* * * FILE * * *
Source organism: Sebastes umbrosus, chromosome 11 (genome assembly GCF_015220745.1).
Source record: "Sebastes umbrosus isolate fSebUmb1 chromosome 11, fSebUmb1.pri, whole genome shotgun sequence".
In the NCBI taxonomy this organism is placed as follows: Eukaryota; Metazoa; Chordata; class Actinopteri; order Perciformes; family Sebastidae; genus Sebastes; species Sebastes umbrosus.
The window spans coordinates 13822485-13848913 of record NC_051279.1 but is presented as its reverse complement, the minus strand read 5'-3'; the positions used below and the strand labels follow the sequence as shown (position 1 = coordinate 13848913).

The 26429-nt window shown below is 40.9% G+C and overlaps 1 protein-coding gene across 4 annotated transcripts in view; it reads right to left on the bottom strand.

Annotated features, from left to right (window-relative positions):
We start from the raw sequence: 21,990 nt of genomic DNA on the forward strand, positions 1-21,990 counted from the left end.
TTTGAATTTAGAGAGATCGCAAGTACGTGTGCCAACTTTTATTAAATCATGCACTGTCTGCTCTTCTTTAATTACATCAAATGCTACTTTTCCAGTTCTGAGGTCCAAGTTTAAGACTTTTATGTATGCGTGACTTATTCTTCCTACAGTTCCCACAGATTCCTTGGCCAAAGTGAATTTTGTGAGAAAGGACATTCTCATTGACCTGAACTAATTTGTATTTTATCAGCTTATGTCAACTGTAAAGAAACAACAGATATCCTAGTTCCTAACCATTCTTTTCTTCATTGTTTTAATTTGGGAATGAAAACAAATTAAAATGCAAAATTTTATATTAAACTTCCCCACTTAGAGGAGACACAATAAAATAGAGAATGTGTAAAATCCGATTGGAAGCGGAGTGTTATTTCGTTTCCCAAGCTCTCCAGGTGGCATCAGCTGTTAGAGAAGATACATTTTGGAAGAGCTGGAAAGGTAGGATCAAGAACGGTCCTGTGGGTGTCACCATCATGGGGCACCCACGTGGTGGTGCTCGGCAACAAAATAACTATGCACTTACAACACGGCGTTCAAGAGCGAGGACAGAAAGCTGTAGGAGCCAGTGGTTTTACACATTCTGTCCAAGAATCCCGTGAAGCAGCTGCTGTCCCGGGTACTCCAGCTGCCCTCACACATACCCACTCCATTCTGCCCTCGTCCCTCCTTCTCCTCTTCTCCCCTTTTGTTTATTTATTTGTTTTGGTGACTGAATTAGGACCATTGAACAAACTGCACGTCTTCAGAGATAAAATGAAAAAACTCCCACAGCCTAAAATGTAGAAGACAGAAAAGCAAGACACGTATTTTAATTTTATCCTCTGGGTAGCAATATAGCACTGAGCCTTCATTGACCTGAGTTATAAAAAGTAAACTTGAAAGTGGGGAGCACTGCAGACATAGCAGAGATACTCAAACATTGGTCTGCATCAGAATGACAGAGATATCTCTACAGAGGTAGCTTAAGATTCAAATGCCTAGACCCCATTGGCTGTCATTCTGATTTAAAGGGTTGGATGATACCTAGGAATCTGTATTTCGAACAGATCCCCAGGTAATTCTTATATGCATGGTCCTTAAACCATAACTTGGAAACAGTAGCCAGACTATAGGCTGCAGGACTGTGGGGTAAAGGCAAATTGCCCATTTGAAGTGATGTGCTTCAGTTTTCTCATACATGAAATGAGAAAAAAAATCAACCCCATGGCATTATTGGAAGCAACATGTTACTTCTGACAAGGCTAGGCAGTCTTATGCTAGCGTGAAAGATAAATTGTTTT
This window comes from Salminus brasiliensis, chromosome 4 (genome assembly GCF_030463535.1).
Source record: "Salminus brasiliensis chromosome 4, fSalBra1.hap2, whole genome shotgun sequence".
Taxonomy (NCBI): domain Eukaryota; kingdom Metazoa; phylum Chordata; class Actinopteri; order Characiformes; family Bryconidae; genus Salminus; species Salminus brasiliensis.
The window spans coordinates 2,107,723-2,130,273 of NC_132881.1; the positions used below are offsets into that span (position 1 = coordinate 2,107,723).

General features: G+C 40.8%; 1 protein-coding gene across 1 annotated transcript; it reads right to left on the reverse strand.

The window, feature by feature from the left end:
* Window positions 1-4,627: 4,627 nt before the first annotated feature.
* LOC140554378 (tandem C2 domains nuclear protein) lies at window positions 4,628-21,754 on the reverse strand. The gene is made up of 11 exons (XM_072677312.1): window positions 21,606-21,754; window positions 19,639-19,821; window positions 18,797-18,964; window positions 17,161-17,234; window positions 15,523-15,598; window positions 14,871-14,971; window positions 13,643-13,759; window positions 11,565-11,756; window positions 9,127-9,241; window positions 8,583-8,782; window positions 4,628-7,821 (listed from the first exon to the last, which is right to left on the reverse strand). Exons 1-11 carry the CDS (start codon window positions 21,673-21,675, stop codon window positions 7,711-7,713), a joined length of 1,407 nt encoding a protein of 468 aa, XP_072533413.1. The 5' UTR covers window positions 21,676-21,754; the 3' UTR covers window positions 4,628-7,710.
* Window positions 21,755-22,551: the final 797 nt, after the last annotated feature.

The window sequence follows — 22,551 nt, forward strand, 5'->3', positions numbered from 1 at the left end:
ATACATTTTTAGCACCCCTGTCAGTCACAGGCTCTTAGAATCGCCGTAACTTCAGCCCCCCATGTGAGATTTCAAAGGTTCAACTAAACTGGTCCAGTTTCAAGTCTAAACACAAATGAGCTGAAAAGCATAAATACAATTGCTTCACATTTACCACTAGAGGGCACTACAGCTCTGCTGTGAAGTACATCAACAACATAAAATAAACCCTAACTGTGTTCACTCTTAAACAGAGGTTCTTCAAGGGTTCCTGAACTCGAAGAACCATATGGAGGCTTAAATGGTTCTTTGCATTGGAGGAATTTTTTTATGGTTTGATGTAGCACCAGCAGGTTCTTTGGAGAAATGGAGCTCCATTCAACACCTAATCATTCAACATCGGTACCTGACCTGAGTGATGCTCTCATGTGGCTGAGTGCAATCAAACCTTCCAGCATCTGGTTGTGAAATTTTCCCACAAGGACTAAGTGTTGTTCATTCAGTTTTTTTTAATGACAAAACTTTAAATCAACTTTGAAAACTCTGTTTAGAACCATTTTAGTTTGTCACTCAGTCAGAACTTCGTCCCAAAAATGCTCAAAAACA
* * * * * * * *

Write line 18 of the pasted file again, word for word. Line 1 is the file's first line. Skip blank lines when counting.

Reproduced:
The window sequence follows — 22,551 nt, forward strand, 5'->3', positions numbered from 1 at the left end: